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Adverse Selection & Market Failure

Adverse Selection & Market Failure

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Adverse Selection & Market Failure

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  1. Adverse Selection & Market Failure

  2. Definition • Asymmetric information • occurs when traders of one side of the market know things that traders on the other side of the market do not. • Adverse selection • a condition which occurs in a market when buyer or sellers would, on average, be better off trading with someone selected at random from the population than with those who volunteer to trade.

  3. Definition • Moral hazard • a condition which occurs when the actions taken by your trading partners are less favorable for you than the actions of the average member of the population. • Market failure • a condition which occurs when market cannot achieve an efficient allocation of resources.

  4. Game Rules • Form a second-hand market for cars. • Class will be divided into 2 sides: • Used-car owners • Car buyers (dealers)

  5. Instructions for used-car owners • You have a used car for sale. • If your car is still in good condition, then your reservation price* is $1200. • If your car is a lemon, i.e. a bad used-car, your reservation price is $0. • Only you know the condition of your used-car.

  6. Instructions for used-car owners • You can sell your car at any price. Once you have decided your price and written down on a paper, you cannot change it. • After the deal, you can give the buyer the small piece of paper which you got from the draw determining the condition of your car. • When your selling price is higher than your reservation price, the difference between them is your profit.

  7. Instructions for used-car buyers/ dealers • You want to buy used cars. You have $3000 to spend on buying cars. • You know that there are two types of used-cars in the market. They are either good used-cars or lemons, i.e. bad used-cars. • However, you have no idea what type of car a seller sells to you during the transaction. You will only discover the quality of the car shortly after you have bought it.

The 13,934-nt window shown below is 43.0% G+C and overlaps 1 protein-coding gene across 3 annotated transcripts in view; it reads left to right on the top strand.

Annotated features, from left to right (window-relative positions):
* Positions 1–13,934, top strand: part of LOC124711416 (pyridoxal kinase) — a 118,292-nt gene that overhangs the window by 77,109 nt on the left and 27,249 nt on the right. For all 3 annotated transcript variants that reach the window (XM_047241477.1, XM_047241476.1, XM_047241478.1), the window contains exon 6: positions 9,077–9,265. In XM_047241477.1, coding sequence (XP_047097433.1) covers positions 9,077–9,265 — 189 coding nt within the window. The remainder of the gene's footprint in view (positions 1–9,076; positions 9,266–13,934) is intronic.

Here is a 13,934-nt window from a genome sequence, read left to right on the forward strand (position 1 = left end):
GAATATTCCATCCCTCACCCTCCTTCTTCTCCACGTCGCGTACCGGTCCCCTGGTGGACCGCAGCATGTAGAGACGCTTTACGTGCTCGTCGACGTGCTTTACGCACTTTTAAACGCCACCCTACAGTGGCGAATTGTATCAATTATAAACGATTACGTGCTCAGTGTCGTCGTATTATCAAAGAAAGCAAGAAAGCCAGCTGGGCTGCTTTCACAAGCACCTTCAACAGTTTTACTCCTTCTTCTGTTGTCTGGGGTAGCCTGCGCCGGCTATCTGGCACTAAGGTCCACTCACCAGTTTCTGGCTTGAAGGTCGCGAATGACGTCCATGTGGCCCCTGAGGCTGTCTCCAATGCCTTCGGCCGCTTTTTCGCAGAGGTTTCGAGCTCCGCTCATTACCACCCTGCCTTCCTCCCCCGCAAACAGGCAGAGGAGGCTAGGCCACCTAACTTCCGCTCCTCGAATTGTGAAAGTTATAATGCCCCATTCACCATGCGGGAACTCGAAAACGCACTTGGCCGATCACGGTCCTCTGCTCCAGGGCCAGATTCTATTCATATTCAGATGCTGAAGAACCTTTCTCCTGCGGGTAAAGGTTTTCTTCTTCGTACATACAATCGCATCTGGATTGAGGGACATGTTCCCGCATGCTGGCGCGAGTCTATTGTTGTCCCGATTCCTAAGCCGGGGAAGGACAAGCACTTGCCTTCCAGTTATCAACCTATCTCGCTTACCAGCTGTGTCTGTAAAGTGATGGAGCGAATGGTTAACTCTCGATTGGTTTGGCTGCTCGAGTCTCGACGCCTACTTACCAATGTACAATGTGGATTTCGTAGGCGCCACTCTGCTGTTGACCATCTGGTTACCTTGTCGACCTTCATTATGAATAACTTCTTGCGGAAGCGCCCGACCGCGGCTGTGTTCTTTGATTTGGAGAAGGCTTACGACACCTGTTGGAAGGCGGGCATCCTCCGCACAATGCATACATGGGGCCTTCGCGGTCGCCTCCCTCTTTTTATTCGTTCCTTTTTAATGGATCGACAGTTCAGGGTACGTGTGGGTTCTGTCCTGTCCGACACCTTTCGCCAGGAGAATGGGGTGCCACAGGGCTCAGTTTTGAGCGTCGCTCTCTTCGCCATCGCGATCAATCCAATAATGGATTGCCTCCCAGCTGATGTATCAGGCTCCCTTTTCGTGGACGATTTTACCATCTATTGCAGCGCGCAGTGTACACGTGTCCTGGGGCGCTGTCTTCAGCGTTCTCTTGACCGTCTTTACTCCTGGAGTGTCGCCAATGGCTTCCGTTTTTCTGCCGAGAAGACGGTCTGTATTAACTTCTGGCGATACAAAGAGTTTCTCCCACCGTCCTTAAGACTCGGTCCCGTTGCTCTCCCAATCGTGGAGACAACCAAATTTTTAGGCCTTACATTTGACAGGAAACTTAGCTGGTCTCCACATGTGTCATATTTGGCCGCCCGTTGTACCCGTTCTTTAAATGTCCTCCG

8. Instructions for used-car buyers/ dealers • For a good used-car, you can resell it at $2500. For a lemon, you can only resell it at $500. • You can decide whose car you want to buy after knowing sellers’ selling prices. • After the deal, the car seller you approached will give you a small piece of paper indicating the condition of the car you have bought. • When your buying price is lower than the price at which you can resell the car, the difference is your profit.

  9. Game Rules • You have 2 minutes to think about your buying or selling price. • For used-car sellers, please write down: • Selling prices • The type of car you have, whether a good car or a lemon

  10. 5 Minutes Trade • Now you have 5 minutes to trade. • Sellers can reveal your prices to buyers by putting up your price. • Buyers can approach sellers and decide whose car you want to buy. It is ok if you buy more than one car or you don’t buy any.

  11. Time’s Up!

  12. Discussion • Who have successfully sold your cars? • Is your car a lemon or a good one? • How did you set your price? • Did you tend to give wrong information to buyers? • Who could not sell your cars? • Can you explain why you couldn’t sell your car?

  13. Discussion • How many buyers bought their cars? • Did you make a profit or a loss from this transaction? • How did you make your decision when you were in the used-car market? • How many buyers could not buy their cars? • Why couldn’t you buy a car? • How can we solve the problem of asymmetric information in real world?